Title: Who visits your website? Find out with Google Analytics
Contact Information for Product/Service: http://www.google.com/analytics
Reviewer’s Name and Contact Info (email):
School of Information & Library Science
UNC Chapel Hill
Date of Review: January 15, 2012
Google Analytics, a web analytics tool produced by Google, is optimized for e-commerce sites, but it can be leveraged for use within libraries. Using a process called page tagging, Google Analytics tracks visitor activity on websites. Despite some limitations, Google Analytics can be used most effectively to strengthen library websites and identify user trends for follow-up assessment.
Google Analytics presents reports on the data gathered in 5 main categories: Audience, Advertising, Traffic Sources, Content, and Conversions. The Advertising category is linked to AdWords and, while heavily used in e-commerce, is not very useful for libraries. In addition to these reports, there is a customizable dashboard in Google Analytics where users can display their most frequently used reports.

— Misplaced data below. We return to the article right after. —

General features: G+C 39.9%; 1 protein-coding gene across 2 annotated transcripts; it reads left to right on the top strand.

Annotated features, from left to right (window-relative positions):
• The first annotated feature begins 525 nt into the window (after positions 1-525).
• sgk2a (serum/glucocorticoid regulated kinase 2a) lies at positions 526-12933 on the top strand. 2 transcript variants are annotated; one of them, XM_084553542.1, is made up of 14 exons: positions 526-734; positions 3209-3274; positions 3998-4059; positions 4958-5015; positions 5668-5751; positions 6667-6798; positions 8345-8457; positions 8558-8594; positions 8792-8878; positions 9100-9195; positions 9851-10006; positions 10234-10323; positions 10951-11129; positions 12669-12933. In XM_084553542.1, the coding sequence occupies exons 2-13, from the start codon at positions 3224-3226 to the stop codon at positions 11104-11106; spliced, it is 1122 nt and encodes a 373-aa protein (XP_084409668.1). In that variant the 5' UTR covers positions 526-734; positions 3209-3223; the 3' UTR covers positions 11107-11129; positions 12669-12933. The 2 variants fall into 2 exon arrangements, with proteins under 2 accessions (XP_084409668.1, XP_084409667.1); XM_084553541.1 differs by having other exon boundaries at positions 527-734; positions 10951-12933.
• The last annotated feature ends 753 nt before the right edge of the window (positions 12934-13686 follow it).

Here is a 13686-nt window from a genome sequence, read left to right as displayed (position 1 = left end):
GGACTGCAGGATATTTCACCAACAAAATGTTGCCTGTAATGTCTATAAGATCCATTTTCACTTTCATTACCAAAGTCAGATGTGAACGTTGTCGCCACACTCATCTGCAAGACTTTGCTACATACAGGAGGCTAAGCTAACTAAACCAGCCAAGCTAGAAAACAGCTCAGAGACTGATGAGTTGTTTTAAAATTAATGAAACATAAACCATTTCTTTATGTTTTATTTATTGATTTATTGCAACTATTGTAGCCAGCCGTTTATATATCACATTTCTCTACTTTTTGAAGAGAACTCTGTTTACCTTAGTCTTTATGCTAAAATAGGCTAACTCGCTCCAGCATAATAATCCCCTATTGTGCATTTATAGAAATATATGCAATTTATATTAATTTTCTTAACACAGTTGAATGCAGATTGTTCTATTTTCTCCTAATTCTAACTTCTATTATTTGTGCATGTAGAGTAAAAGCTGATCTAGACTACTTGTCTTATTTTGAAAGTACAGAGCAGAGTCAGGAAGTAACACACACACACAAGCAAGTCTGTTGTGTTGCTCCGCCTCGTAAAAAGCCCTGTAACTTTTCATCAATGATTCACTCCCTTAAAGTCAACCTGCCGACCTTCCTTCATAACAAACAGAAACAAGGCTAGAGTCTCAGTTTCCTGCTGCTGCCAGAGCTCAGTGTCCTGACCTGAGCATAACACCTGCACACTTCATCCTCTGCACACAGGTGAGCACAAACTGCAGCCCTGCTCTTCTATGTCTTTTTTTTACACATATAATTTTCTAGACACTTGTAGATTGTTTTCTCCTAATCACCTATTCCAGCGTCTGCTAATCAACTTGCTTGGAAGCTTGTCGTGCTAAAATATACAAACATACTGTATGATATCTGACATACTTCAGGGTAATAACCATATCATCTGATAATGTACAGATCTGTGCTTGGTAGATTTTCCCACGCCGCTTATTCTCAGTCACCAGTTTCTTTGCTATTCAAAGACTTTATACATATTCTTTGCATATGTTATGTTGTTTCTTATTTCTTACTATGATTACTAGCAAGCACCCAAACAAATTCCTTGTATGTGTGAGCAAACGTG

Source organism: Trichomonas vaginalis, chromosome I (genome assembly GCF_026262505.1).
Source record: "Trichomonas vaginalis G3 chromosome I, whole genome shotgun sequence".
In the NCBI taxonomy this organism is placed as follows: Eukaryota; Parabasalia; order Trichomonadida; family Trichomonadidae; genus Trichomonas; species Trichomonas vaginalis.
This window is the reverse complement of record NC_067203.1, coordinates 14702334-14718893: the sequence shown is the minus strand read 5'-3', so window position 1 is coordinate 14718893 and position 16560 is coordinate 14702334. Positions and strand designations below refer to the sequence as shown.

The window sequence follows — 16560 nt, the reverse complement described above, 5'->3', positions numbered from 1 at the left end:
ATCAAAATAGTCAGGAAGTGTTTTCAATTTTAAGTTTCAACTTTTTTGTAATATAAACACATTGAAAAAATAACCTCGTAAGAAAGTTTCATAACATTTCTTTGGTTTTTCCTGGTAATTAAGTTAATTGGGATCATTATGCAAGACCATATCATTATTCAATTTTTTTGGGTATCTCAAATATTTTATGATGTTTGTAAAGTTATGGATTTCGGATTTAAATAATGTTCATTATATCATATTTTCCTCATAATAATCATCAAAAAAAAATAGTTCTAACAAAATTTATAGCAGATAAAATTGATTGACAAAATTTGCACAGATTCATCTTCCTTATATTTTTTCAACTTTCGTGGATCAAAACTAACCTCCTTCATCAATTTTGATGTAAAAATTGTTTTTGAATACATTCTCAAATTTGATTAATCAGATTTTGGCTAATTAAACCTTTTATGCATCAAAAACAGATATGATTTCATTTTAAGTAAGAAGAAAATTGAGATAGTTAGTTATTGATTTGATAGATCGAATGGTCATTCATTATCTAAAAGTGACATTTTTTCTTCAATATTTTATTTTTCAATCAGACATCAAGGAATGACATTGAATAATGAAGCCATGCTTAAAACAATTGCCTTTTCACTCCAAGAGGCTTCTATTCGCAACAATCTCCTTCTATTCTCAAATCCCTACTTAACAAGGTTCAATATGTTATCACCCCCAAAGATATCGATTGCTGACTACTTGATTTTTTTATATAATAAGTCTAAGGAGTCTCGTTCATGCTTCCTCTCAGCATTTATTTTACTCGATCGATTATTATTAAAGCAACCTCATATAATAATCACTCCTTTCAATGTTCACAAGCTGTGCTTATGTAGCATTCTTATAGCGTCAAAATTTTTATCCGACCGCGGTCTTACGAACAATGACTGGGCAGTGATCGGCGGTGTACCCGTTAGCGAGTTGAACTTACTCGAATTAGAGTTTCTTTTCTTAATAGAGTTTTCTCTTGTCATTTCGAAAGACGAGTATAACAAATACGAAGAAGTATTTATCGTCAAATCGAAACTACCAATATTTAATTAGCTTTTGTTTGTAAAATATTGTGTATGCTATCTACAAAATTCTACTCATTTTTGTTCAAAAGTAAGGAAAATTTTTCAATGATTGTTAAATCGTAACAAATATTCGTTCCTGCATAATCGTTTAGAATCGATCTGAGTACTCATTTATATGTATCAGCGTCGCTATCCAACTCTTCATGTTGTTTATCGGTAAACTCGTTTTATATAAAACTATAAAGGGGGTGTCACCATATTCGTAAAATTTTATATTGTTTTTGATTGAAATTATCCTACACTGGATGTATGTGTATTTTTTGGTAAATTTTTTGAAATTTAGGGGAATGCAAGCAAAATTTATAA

To generate reports, the user sets the desired date range or, in the case of comparison, two date ranges. The reports in Google Analytics offer a variety of visualization options, including charts and map overlays. The data can be exported in CSV, TSV, and CSV for Excel formats. In the old version of Google Analytics, users could export to PDF and schedule reports to be emailed; though Google says these two features are forthcoming, they are not yet available in the new version.
Google Analytics offers users an amazing amount of data about their website visitors. Primarily geared toward e-commerce, some of the functionality of Google Analytics isn’t relevant to libraries. More importantly, the data is given without context, allowing users to see how website visitors are behaving but not why. In light of this, Google Analytics is most powerful as a tool for gathering information to complement and inform other library assessment efforts.
Statistics and Analytics: Ways to Record Library Interactions
How do we know if our library community is using the programs or services that our library offers? How do we know if our time is well spent in staffing these services? What products are put there that can help us record and use all of this information to help improve or develop new resources or services to engage our library patrons? RUSA MARS’ Products & Services committee has put together reviews of different options for libraries to track all sorts of stats.
If there are questions about a specific product/service, please contact the reviewer directly. If there are suggestions for other products to review, please contact the Chair of the Products & Services committee, Ngoc-Yen Tran at nttran[at]callutheran.edu.